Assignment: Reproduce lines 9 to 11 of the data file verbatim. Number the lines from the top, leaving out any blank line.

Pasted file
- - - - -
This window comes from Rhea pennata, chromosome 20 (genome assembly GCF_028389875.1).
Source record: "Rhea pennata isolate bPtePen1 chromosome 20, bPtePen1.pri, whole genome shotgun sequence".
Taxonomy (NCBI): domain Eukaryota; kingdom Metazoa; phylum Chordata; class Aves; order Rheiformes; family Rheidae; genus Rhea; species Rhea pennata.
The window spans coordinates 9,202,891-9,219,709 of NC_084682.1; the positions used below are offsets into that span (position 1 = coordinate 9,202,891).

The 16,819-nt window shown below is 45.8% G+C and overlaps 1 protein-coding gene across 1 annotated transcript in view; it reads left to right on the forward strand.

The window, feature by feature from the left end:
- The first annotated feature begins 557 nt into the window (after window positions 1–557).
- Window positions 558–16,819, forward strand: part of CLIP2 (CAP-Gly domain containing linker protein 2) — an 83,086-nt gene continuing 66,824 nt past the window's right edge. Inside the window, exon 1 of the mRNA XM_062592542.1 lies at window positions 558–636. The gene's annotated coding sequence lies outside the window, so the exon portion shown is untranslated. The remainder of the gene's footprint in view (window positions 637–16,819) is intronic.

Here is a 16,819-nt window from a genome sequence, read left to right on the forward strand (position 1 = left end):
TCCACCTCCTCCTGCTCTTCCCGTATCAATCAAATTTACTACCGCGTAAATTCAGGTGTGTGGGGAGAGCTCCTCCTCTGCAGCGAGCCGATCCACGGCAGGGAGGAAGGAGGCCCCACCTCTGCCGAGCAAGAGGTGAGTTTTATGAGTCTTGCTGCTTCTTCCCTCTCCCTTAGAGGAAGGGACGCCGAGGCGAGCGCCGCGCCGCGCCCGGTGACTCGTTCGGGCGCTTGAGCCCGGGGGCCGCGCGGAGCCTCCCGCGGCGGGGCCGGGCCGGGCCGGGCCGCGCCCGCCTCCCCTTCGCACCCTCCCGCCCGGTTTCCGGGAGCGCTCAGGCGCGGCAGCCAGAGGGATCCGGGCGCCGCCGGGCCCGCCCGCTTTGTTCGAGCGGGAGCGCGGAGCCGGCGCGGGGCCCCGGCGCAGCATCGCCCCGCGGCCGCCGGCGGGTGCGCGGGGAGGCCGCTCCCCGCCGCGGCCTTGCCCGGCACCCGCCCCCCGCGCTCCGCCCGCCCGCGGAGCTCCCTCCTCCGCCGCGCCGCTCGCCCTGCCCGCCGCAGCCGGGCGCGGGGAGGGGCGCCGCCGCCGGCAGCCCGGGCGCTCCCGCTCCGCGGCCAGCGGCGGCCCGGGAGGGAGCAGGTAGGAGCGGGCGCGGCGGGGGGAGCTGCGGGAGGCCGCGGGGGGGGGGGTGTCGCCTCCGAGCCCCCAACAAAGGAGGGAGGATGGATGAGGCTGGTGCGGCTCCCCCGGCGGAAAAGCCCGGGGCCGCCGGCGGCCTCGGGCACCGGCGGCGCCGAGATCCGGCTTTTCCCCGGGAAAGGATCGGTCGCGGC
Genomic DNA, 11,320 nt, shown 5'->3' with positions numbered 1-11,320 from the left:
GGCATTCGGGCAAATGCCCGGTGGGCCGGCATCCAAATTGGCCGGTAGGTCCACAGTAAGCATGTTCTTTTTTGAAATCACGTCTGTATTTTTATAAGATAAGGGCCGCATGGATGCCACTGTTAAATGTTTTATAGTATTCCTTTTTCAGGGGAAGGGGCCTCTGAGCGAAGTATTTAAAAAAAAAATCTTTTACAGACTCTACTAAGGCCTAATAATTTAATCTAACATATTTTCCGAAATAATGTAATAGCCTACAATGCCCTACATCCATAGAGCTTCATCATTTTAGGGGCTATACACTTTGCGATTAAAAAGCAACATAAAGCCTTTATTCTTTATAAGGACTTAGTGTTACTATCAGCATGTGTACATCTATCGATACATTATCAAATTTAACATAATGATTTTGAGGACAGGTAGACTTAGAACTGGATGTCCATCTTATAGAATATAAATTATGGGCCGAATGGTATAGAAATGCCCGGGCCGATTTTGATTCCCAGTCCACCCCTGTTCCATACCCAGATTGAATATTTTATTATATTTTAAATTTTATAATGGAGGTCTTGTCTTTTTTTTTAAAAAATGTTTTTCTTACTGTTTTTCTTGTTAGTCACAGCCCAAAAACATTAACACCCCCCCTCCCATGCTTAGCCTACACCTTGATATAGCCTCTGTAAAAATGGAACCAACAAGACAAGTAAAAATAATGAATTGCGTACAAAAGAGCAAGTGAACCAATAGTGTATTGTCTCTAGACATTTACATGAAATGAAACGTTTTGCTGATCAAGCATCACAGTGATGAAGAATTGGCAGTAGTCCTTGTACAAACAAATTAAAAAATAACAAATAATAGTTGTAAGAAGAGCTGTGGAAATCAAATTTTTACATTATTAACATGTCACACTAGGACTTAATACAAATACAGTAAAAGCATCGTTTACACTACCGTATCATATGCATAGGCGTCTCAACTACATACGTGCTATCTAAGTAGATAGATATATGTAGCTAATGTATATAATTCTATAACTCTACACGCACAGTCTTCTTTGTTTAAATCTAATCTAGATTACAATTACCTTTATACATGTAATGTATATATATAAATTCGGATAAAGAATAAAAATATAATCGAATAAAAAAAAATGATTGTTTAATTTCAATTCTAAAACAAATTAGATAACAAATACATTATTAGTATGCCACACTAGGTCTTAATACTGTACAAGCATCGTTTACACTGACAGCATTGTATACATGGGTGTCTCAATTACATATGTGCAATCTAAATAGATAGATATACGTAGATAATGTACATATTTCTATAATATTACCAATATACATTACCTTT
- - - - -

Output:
Here is a 16,819-nt window from a genome sequence, read left to right on the forward strand (position 1 = left end):
TCCACCTCCTCCTGCTCTTCCCGTATCAATCAAATTTACTACCGCGTAAATTCAGGTGTGTGGGGAGAGCTCCTCCTCTGCAGCGAGCCGATCCACGGCAGGGAGGAAGGAGGCCCCACCTCTGCCGAGCAAGAGGTGAGTTTTATGAGTCTTGCTGCTTCTTCCCTCTCCCTTAGAGGAAGGGACGCCGAGGCGAGCGCCGCGCCGCGCCCGGTGACTCGTTCGGGCGCTTGAGCCCGGGGGCCGCGCGGAGCCTCCCGCGGCGGGGCCGGGCCGGGCCGGGCCGCGCCCGCCTCCCCTTCGCACCCTCCCGCCCGGTTTCCGGGAGCGCTCAGGCGCGGCAGCCAGAGGGATCCGGGCGCCGCCGGGCCCGCCCGCTTTGTTCGAGCGGGAGCGCGGAGCCGGCGCGGGGCCCCGGCGCAGCATCGCCCCGCGGCCGCCGGCGGGTGCGCGGGGAGGCCGCTCCCCGCCGCGGCCTTGCCCGGCACCCGCCCCCCGCGCTCCGCCCGCCCGCGGAGCTCCCTCCTCCGCCGCGCCGCTCGCCCTGCCCGCCGCAGCCGGGCGCGGGGAGGGGCGCCGCCGCCGGCAGCCCGGGCGCTCCCGCTCCGCGGCCAGCGGCGGCCCGGGAGGGAGCAGGTAGGAGCGGGCGCGGCGGGGGGAGCTGCGGGAGGCCGCGGGGGGGGGGGTGTCGCCTCCGAGCCCCCAACAAAGGAGGGAGGATGGATGAGGCTGGTGCGGCTCCCCCGGCGGAAAAGCCCGGGGCCGCCGGCGGCCTCGGGCACCGGCGGCGCCGAGATCCGGCTTTTCCCCGGGAAAGGATCGGTCGCGGC
Genomic DNA, 11,320 nt, shown 5'->3' with positions numbered 1-11,320 from the left: